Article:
I was surprised to read, “Religious congregations hosted (only) 22 per cent of weddings in 2017. . . ” Then I read other interesting and concerning statements, so decided to send the whole blog by Jacob Lupfer.
(RNS) — As summer begins, another wedding season is upon us. The air is warm, the earth is lush and everything is as pretty as a June bride.
But for all our marriage cliches, one now belongs on the endangered species list: Wedding bells are not ringing.
We live atop shifting sands, at least as far as faith is concerned. Part of the change is that fewer Americans are Christians. Churches nowadays do not usually have bells, especially churches that meet in storefronts, rented school cafeterias or aluminum-sided monstrosities in far-flung suburbs. And the percentage of weddings that take place in churches has plummeted, dropping by almost half in less than a decade.
Reporting on a survey from a leading wedding website, the evangelical Facts & Trends discussed religion’s recession from the wedding landscape.
Religious congregations hosted 22 percent of weddings in 2017, down from 41 percent in 2009. Churches are losing ground to banquet halls, hotels, country clubs, wineries, rooftops and museums.
Clergy are solemnizing fewer and fewer marriages. Instead, couples are turning to civil magistrates or even loved ones who obtain credentials. In 2009, 29 percent of couples had a friend or family member solemnize their wedding. That number had increased to 43 percent by 2016.
What accounts for this dramatic change? Is anything lost? Does it even matter?
The main reason church weddings are dropping is that more people are raised without religion. This is something we can prove empirically: Though rates of belief remain persistently high, church membership, worship attendance and congregational participation are in decline.
Since the 1960s, social expectations concerning sex, cohabitation, childbearing and marriage have quietly undergone profound changes.
Religion is the great loser in that revolution, not only ceding its cultural influence, but also struggling to govern the lifestyle choices of its own adherents.
Clergy and churches, once gatekeepers to the social respectability that marriage afforded, are now often reduced to paid extras and photo ops.
It’s not just a decline in faith. With Americans more mobile, atomized and rootless than ever before, fewer have a connection to a religious congregation where they live or even “back home.” Thus, when rites of passage like marriage (or birth or death) come, we are less likely to turn to the church to help us mark them.
It would make sense that couples who lived together before marriage and/or have no intention of attending worship together thereafter are much likelier to skip the church wedding today than in previous generations.
In this way, it is perhaps a credit to young people’s integrity: At least they are not pretending to care about marriage as a sacrament or religious rite. Many just do not see marriage (or sex or childbearing) as bound up with religious faith anymore. We can debate whether that is god or bad, but it is undeniable.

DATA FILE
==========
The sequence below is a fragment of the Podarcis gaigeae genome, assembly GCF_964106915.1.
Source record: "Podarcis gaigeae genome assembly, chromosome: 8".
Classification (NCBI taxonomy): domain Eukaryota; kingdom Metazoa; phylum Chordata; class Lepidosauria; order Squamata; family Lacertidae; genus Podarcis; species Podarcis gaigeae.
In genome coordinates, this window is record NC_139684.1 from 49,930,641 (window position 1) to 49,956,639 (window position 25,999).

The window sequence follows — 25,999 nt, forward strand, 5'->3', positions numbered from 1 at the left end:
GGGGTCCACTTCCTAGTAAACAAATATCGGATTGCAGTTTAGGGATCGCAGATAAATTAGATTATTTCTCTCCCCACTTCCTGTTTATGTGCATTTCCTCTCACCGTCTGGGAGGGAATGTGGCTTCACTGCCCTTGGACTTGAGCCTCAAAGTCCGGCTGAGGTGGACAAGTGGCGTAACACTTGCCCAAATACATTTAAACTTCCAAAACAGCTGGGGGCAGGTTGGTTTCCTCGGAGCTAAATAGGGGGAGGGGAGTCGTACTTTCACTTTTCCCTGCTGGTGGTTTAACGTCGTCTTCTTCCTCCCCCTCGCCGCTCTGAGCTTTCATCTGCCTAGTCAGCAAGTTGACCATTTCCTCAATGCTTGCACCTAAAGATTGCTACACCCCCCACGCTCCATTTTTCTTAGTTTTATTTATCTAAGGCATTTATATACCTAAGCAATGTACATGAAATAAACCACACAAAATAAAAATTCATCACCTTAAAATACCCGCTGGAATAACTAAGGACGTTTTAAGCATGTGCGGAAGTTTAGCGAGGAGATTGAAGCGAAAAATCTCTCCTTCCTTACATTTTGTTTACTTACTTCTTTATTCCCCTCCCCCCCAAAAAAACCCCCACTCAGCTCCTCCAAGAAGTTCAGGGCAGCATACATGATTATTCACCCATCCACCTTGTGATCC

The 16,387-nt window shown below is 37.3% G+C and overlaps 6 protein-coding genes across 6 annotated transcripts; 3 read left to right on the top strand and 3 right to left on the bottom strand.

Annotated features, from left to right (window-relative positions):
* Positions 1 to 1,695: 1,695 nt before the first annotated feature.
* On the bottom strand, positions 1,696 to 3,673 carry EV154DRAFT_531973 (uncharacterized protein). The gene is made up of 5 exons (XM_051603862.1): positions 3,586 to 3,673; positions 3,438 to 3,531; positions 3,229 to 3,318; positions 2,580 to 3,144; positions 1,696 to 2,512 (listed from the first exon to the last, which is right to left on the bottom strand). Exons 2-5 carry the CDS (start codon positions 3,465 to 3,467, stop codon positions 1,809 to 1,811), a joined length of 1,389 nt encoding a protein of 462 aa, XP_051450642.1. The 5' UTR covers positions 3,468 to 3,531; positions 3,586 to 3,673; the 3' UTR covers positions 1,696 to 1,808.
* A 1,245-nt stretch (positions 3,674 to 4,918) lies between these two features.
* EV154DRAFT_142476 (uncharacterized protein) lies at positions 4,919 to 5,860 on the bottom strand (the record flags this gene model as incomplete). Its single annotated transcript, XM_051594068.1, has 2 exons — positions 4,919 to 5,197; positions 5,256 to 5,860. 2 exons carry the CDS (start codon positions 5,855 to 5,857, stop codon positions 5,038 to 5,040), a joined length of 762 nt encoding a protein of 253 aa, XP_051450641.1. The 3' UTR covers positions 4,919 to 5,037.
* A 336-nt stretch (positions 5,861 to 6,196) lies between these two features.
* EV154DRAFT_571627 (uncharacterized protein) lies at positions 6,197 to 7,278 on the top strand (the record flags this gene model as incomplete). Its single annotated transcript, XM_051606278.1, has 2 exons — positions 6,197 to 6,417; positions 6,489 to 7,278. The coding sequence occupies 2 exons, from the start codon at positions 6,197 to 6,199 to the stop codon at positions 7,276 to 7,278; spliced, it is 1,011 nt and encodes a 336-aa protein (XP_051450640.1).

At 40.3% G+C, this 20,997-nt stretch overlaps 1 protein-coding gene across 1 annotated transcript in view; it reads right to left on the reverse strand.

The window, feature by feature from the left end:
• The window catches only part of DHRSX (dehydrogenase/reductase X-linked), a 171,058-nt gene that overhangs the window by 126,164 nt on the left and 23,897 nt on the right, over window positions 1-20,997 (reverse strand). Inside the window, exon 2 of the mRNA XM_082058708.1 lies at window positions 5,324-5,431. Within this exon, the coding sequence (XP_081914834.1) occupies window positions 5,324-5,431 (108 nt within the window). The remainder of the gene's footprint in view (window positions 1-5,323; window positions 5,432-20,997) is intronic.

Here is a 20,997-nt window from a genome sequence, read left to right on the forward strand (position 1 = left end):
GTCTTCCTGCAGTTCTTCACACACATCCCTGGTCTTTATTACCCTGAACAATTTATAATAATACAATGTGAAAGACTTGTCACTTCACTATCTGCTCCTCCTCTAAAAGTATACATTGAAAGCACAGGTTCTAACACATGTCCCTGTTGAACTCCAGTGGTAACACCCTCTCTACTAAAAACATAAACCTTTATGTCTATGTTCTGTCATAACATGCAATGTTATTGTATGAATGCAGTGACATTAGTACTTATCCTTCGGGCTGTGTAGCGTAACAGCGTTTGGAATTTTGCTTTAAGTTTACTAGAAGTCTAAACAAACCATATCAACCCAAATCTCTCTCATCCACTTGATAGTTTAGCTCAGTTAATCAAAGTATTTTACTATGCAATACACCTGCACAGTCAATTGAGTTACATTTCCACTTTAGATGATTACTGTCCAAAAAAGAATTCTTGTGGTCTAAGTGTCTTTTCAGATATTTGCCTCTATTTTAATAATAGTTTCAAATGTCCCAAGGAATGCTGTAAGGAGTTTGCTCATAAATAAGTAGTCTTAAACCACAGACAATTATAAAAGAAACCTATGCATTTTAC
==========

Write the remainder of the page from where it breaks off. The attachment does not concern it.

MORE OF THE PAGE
This was certainly my own experience. My first marriage as a 21-year-old virgin was a traditional religious wedding, though held outdoors.
When I remarried following a divorce, my religiosity was at a low ebb. But having cohabited with my then-fiancee and having no intentions of being religious together, we were in no mood for pretending. We hired a notary public, had her say a prayer or two commensurate with my nominal religiosity and my unhealthy need for older folks’ approbation, and got married in a city park.
Lots of marriages today seem to lack a self-consciously divine character, and certainly not one mediated through the life of a religious congregation. They are not “Christian marriages” in any meaningful way.
So what, if anything, is lost?
I hesitate to admit it, as a person whose religious marriage ended in divorce, but both church and society are worse off as marriage has declined and shed its sacredness.
With no religious wedding, couples receive less marriage preparation. They have less access to marriage counseling from a clergyperson. They do not spend time thinking or praying about what’s distinctive about sacred marriage. They aren’t taught to embrace marriage as a vocation to a particular way of being in relationship as a symbol of Christ’s love for the world.
Marriage is a bedrock social institution. We all suffer if it is weakened. Civil marriage may have no sacred character, but strong, enduring unions are vital to our common life together. Sacred marriage builds social capital that benefits everyone.
Religion imbues marriage and families with value, commitments and permanence that neither law nor culture can confer. Society is impoverished when fewer couples enter marriage through this portal.
(Jacob Lupfer, a frequent commentator on religion and politics, is a writer and consultant in Baltimore. His website is www.jacoblupfer.com. Follow him on Twitter at @jlupf. The views expressed in this commentary do not necessarily represent those of Religion News Service.)